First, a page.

Hey everyone! I’ve got a guest post for you today from Josh Wilson, who blogs over at FamilyFaithFinance! Josh explains how he uses credit card churning to earn $$$, and most importantly, how you can do it responsibly.
If you’re a regular reader of this blog, you’ve probably noticed that I don’t write a whole lot about credit cards. Personally, I use one card, which is a travel rewards card, but I’m very wary about credit cards in general. That being said, any discussion about responsible credit card use is an important one, which is why I’m glad Josh put this article together. I’d love to hear your perspective on the topic, in the comments below. Enjoy!
Everybody knows what he or she is supposed to do with a credit card. We’re supposed to only use one or two at a time, spend carefully, and then pay them off in full before any fees are racked up. These rules are pretty simple, so only someone irresponsible would use a credit card in a different manner… Right?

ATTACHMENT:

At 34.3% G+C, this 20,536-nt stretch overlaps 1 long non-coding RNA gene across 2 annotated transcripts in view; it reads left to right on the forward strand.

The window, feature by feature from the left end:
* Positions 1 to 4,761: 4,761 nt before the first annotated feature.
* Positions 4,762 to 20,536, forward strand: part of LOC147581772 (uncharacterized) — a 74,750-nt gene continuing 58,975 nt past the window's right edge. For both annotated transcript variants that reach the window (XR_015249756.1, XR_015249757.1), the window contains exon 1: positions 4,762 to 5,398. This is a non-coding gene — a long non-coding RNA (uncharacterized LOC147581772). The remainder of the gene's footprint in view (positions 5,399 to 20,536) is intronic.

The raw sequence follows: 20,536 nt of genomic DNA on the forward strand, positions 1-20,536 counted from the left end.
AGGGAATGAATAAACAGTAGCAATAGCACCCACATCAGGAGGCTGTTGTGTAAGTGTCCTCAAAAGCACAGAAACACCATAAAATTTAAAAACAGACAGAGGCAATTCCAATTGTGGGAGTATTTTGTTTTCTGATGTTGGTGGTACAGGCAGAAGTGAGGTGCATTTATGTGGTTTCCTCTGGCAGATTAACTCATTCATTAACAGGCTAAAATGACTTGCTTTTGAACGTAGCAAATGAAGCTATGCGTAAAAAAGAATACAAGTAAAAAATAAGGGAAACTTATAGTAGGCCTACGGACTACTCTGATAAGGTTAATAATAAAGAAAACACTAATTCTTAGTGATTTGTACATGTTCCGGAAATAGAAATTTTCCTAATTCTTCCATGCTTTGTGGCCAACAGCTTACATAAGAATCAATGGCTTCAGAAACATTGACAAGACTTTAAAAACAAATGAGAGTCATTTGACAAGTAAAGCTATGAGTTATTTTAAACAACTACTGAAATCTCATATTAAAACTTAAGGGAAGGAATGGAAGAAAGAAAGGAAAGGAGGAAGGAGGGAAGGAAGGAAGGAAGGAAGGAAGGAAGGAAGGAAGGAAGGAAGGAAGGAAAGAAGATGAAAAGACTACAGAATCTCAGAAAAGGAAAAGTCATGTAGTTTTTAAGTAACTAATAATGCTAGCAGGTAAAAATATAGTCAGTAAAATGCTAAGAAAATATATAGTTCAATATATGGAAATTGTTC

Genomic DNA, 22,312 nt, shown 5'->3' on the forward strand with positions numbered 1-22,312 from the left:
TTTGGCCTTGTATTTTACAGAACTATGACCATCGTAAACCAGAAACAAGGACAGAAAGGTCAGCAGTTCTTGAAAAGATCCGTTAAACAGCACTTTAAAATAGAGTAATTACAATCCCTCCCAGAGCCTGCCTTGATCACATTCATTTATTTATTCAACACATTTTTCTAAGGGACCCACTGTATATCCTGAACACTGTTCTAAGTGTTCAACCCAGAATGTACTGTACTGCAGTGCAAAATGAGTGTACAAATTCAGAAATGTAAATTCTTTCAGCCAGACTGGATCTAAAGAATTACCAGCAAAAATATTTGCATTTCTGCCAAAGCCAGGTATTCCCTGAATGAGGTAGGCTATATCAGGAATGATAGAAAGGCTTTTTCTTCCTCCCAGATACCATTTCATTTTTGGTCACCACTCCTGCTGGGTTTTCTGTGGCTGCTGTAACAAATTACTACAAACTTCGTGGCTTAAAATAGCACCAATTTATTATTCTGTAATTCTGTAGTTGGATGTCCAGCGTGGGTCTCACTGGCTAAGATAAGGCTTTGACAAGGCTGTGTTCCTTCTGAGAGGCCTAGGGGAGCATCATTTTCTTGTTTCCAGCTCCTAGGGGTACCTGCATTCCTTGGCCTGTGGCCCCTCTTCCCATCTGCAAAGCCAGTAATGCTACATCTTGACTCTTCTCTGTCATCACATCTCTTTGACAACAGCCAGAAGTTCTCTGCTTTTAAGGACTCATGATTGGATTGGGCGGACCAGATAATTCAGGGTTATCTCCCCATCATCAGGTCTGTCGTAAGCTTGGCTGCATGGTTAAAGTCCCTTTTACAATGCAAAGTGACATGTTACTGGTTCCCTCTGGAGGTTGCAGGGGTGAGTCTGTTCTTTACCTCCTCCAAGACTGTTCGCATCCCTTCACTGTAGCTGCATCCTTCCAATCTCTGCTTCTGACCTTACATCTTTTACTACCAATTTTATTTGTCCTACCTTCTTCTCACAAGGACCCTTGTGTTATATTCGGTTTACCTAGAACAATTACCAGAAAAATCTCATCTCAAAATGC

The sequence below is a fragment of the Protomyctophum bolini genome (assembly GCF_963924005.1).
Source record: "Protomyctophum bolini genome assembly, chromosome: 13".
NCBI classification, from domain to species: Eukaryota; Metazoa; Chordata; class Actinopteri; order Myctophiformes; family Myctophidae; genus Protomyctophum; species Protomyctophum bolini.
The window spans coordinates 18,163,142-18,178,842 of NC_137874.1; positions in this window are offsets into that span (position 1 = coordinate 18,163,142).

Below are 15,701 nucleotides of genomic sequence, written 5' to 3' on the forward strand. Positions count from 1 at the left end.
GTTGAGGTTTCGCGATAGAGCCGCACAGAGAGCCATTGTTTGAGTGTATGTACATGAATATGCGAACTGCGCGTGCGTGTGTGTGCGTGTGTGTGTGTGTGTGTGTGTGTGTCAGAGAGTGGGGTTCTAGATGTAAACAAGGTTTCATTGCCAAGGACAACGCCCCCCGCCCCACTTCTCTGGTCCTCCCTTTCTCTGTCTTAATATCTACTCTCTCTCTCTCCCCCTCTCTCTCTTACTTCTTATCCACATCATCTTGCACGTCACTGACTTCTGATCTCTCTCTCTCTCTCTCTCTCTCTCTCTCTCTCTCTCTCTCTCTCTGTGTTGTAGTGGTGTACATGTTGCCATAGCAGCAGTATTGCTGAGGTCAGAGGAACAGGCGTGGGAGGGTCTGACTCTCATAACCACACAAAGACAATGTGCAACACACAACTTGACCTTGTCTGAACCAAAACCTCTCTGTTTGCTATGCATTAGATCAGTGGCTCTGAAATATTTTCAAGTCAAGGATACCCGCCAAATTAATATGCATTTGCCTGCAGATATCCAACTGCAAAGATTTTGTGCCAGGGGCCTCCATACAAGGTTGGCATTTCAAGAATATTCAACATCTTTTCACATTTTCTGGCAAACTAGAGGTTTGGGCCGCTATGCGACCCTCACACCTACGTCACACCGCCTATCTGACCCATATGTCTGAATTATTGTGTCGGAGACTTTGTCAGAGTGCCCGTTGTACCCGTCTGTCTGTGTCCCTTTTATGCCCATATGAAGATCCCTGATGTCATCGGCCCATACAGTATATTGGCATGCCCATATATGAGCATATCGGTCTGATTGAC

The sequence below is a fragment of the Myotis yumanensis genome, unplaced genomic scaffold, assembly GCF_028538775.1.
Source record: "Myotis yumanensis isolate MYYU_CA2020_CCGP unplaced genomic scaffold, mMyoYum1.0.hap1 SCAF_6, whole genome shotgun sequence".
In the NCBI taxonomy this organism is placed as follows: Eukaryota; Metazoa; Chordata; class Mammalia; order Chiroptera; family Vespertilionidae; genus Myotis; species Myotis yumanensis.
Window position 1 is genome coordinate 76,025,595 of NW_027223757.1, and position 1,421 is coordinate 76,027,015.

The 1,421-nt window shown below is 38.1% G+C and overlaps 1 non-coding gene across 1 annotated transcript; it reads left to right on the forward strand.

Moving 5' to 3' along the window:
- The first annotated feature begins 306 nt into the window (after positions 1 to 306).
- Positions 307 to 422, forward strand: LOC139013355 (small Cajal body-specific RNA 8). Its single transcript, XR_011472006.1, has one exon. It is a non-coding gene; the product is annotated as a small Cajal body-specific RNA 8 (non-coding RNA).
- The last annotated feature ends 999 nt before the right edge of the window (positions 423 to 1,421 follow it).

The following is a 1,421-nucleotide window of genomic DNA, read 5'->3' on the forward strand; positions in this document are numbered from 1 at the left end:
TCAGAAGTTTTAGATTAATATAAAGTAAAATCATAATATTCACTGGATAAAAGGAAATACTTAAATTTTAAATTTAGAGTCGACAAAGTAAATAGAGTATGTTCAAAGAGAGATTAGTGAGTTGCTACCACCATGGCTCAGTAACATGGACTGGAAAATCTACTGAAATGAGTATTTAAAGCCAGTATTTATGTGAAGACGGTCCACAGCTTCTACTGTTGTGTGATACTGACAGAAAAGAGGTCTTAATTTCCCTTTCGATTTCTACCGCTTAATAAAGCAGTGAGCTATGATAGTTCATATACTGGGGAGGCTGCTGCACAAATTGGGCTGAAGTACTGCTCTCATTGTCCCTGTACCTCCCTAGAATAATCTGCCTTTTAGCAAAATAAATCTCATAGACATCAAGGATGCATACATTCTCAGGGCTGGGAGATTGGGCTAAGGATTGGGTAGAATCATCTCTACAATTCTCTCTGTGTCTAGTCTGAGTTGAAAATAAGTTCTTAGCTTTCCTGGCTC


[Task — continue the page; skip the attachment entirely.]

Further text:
However, some people have chosen to spend their money as a credit card “churner.” These people put aside the well-known rules and get the most out of the perks when they sign up for a new card. In fact, there is an entire sub-reddit dedicated to the topic.
What is Credit Card Churning?
While credit card churning sounds simple enough in theory, it can be quite difficult to do responsibly. Essentially, credit card churning means using several credit cards that offer rewards like airline miles or a sign-up bonuses. Then, you spend just enough to get the bonus miles, but stop using it after the miles have been acquired.
Then, you cancel the card before you have to pay any of the fees and then repeat the process again. This way, you can rack up rewards without worrying about the fees that come from only using one or two cards for an extended period of time. Some churners get trips, hotel visits, and cash from their revolving door of cards.
Credit Card Churning: A How To